Before we jump into my IRONMAN® race day experience: wars can be waged both due to action and/or inaction. Out of approximately 1020 athletes that began on race day, only 685 completed the event. There were many physical, mental, emotional & spiritual battles fought on race day – I suppose we should call it Ironman Warfare to get people mentally preppared since ‘Iron’+Man doesn’t seem to encourage some people to prepare.
(PS. This is also my “Training Sessions of the Month” post – all from one day.)
WARS WAGED ON 21 NOV. 2021:
- The 10% that didn’t start OR weren’t able to participate – these peeps probably had a tougher time seeing their friends they’d trained with cross the finish-line. You have to be happy & proud of them but at the back of your mind you’re thinking “I should also be there!”
- The other 23% or so that didn’t finish – although probably a good call to prevent serious injury or death, this must be devastating. I wonder how many people DNF’ed during the swim. Those waters were crazy even if you prepared well to swim 3.8km. The winds howled on the bike so I’m sure many people dropped-out here. I repeat: this must be DEVASTATING!
- The 67% that came home a first or another time IRONMAN® Finisher – everyone that crossed the finish-line that day celebrated victory loops in their mind (unfortunately they probably didn’t have the physical legs to do it… haha). This doesn’t mean the mental & physical wars didn’t happen. Keep reading to get a taste of what I experienced!
- The 500% of spectators that shouldn’t have been there – my wife, my coach, fellow tribe-supporters & every other human that lined those streets for 10hrs+ – you ALL rode the rollercoaster with the athletes. You faced your own battles of sunburn, dehydration & tens-of-thousands of steps! This was a war in itself & every athlete needed all of you there.
INTRODUCTION TO MY DAY
I’d looove to write a whole short story about this race… I actually started doing that but barely made it to the start-line after writing for a week. Haha – I wish I was joking.
So here’s the long & short of the day:Me, obviously 🙂
If you had to imagine yourself as a soldier going into a battle you’ve prepared for but since it’s your first time, you really have no idea what to expect beyond the preparation you’ve done for both fitness & skill.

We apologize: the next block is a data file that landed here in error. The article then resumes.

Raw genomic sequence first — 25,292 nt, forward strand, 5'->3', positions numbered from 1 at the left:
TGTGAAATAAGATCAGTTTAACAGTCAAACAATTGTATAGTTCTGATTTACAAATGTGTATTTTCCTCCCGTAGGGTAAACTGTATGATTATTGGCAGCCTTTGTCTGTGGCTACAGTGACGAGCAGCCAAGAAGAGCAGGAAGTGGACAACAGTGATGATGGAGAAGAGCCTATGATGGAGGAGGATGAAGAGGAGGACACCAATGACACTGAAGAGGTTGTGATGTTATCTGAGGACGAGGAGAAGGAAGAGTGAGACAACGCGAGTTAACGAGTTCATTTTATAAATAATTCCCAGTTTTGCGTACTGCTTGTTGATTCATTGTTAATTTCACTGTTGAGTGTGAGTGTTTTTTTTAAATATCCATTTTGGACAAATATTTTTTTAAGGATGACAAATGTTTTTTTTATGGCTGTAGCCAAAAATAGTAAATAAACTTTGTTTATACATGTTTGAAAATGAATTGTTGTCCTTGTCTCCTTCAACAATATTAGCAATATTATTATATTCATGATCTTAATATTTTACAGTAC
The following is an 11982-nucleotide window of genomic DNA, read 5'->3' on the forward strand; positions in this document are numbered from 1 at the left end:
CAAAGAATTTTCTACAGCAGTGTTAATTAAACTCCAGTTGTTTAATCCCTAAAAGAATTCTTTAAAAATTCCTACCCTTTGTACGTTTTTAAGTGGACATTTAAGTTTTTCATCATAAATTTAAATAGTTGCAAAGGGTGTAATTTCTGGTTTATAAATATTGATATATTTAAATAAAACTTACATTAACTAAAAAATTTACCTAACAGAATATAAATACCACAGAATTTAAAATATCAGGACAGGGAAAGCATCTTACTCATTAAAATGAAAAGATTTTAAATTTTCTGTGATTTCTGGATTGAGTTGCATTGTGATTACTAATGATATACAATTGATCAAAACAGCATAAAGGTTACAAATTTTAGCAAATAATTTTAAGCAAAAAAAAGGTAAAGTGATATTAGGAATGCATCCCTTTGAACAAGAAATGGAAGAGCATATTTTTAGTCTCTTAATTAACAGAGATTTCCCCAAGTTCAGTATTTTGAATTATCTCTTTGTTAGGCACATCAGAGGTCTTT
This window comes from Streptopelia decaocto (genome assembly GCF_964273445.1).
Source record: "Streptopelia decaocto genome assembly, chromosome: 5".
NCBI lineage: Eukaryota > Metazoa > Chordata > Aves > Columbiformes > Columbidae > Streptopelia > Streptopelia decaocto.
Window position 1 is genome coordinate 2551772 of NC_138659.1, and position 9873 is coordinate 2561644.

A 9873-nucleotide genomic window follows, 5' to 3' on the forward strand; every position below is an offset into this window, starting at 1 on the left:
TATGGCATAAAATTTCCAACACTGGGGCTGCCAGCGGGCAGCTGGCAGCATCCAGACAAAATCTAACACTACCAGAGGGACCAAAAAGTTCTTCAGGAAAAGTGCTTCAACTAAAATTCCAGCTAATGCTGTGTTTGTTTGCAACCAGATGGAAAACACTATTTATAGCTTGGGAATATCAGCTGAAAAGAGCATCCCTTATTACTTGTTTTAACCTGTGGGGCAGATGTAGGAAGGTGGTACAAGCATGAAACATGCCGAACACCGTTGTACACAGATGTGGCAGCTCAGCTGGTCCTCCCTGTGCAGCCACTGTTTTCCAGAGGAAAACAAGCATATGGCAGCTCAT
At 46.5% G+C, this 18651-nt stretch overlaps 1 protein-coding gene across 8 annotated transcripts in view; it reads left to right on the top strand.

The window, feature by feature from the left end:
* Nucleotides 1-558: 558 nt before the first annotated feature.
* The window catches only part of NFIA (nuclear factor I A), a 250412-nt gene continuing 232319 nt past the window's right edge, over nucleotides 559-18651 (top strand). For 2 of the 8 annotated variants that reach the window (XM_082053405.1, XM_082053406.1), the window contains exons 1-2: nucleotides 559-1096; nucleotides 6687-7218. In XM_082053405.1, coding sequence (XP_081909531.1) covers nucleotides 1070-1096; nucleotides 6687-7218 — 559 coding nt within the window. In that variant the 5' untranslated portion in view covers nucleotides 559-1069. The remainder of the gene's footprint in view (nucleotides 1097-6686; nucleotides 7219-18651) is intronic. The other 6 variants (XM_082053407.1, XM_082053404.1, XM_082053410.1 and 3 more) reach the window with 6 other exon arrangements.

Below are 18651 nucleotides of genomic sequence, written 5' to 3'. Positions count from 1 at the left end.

Signing-up for something like this is probably crazy.
Most people I know are all saying “well done!” but also “I’ll never do that!”
I’ve seen what people are capable of & this is possible for everyone!
If you sign-up, make sure you gain as much hard & soft skills as possible.
As I walked out onto the beach that morning, I knew they’d shortened the swim from 3.8km down to 700m down to 380m for age-groupers. Being a fairly seasoned swimmer, I knew this was a wise call. I also knew it was going to be a tough swim. Anyone that thought otherwise was merely faking themselves out. (Oh, & people still complained…)
Side note: in a sport like this, you have to keep your chin up, stay motivated AND be fully aware of the real challenges you may face. Here’s where preparation is key. I spent the time outside, I learned to handle various weather conditions & the impact it has in general, as well as on my body. Therefore, I was able to prepare for things like cramps with adequate electrolytes or stretches & sore muscles with K-Tape in my special needs bags.
Carrying on from there, as we hit the water, I saw the carnage before me. It was time to get under those massive swells & execute what I thought I wouldn’t have to experience: dodge the guys going nowhere, avoid kicks & arms, shout at people cutting me off. It was the first battle of the war. Advance or die… well, not die, but you get what I’m saying. I swallowed at least 2L of water.
For reference, the team of people moving the ocean buoys into position couldn’t even move the second one to the right place so we just had to swim around 1 buoy for the race. See diagram below:
It was a quick swim. 11min30sec or so. The critical thing getting out of this water was timing! Being aware of where the waves were behind me & holding my ground after each wave boosted me quite substantially.
In hindsight, I should have gotten out in the front of the starting pen, but I can’t change the past, only the future.
I came out of the water feeling fresh but I realize now my adrenaline was pumping way too much. I took the transition easy so I was ready for the bike, but honestly 12 minutes or 5 minutes wouldn’t have made a difference.
I headed out on the bike feeling fresh – the first 5km or so was a strongish headwind, the next 40km was a whirling 35-40km/hr tailwind. This was AMAZING! Oh & the scenery was to die for. (I didn’t realize how much I’d “to die for” would become a real-feel later on when cycling head-on into the same tailwind.)
As I flew over the first speed-bump, my new 32Gi bottle & hydration mix flew out of the cage. This was the starting point of a day of crisis management – #EmergencyBattlePlan = EXECUTE! Basically, every aid station I went through I grabbed some extra nutrition & Gatorade – NOT part of the plan, but crucial for ‘survival’. (PS. After one station I missed the litter zone & thought I might get a DQ or time penalty by ‘dropping’ my nutrition but thankfully God worked His grace.
Coming back, I knew I had done some tough training in the wind so was confident powering-through… maybe a little over confident though. It was helpful having the officials give a time penalty to someone drafting off me – this is illegal in a race like this. You have 20 seconds to overtake, otherwise you have to drop back to a 12m following distance. However, after about 80km my right ITB started niggling from the extra power needed on the windy climbs – time for that ‘Special Needs Bag’ at 90km & some tape just above the right knee.